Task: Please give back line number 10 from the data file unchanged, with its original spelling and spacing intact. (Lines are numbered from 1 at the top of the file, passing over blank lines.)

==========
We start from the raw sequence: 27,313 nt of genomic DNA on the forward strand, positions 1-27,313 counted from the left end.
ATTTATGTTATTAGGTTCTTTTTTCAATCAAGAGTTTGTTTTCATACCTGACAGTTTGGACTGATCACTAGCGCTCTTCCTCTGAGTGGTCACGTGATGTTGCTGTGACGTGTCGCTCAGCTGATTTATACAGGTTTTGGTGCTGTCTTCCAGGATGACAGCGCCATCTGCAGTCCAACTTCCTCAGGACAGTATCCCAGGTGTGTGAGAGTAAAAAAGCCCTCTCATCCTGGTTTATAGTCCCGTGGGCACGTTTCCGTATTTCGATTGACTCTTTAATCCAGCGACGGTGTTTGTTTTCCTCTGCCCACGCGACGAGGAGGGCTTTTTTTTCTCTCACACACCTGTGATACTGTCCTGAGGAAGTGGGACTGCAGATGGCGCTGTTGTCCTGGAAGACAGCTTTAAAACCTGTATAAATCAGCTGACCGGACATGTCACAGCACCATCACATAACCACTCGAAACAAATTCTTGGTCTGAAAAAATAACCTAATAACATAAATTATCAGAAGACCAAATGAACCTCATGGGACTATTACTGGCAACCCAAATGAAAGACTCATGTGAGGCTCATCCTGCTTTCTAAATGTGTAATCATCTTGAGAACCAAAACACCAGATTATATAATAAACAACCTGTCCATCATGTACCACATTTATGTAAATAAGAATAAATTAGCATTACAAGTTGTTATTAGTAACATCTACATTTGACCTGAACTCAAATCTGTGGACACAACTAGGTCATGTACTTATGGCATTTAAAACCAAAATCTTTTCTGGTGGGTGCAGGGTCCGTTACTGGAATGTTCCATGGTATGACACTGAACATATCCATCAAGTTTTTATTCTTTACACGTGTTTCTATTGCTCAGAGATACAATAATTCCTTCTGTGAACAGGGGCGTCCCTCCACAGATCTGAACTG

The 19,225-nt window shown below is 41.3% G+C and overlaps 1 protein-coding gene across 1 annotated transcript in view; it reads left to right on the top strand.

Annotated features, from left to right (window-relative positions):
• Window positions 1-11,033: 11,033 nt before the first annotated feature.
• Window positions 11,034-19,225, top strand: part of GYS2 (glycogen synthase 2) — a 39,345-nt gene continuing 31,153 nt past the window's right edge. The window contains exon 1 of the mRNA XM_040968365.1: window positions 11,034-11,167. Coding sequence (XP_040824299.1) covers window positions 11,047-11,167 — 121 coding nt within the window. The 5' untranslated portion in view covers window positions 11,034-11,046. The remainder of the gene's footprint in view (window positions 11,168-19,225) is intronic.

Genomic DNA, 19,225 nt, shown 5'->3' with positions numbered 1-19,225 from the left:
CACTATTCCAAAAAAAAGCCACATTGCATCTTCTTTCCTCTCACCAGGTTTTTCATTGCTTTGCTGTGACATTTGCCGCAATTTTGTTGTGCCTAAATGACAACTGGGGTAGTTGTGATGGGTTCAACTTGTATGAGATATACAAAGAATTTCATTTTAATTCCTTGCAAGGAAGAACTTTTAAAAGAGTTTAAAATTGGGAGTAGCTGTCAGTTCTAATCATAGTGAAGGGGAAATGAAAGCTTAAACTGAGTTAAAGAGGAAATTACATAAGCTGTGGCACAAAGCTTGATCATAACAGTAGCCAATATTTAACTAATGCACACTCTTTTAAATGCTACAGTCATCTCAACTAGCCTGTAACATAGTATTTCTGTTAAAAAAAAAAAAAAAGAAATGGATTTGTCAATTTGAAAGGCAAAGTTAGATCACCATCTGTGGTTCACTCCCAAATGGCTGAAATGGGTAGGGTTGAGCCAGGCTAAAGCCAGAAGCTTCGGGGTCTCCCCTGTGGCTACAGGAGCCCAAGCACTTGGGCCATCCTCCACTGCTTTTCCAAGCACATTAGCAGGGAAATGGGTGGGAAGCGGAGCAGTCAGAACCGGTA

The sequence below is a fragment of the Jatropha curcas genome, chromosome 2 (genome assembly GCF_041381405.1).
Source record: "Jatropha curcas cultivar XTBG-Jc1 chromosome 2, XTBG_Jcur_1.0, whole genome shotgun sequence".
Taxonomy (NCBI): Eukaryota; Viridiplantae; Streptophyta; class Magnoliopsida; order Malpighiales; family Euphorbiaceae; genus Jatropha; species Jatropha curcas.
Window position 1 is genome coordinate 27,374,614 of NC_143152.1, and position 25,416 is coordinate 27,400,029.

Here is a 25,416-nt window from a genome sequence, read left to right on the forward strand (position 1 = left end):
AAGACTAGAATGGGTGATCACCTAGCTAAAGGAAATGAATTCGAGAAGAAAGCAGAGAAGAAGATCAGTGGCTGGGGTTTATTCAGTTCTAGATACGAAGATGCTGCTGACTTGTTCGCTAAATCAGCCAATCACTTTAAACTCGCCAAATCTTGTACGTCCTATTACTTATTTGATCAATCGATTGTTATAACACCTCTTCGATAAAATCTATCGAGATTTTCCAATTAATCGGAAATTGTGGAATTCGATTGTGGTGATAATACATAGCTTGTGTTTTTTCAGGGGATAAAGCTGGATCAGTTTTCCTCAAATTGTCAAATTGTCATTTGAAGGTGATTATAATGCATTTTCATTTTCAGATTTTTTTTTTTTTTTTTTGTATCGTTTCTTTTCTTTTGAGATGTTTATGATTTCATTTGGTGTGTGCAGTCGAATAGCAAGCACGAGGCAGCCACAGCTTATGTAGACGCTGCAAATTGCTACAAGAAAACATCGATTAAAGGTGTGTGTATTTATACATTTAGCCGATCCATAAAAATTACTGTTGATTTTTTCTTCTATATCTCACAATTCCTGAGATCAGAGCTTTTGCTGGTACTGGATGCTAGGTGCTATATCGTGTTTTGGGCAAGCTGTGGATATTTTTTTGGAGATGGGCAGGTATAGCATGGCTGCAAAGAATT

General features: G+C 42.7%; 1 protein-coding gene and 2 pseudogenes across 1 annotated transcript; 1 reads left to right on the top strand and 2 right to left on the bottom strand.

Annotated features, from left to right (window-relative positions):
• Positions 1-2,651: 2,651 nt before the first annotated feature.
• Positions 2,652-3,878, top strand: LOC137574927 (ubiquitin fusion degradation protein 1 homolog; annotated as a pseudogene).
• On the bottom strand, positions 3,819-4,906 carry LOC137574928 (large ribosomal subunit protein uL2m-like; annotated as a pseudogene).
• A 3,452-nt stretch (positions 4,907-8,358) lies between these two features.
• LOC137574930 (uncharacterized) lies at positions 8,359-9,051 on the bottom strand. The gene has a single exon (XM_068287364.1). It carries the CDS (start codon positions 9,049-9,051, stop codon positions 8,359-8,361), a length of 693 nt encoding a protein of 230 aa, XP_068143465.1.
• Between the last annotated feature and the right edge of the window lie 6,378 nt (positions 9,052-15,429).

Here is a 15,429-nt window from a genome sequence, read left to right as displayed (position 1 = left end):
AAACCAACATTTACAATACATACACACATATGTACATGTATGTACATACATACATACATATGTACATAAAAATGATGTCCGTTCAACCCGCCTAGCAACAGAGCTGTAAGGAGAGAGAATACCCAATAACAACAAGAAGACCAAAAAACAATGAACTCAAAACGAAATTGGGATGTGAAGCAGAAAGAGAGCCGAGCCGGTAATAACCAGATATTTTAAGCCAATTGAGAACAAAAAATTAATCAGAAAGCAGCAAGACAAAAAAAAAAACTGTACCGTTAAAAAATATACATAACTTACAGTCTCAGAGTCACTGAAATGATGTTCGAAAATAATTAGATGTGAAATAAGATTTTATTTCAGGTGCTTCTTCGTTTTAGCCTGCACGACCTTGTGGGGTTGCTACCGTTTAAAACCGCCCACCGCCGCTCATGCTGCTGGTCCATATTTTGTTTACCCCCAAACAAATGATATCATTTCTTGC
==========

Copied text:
Source record: "Jatropha curcas cultivar XTBG-Jc1 chromosome 2, XTBG_Jcur_1.0, whole genome shotgun sequence".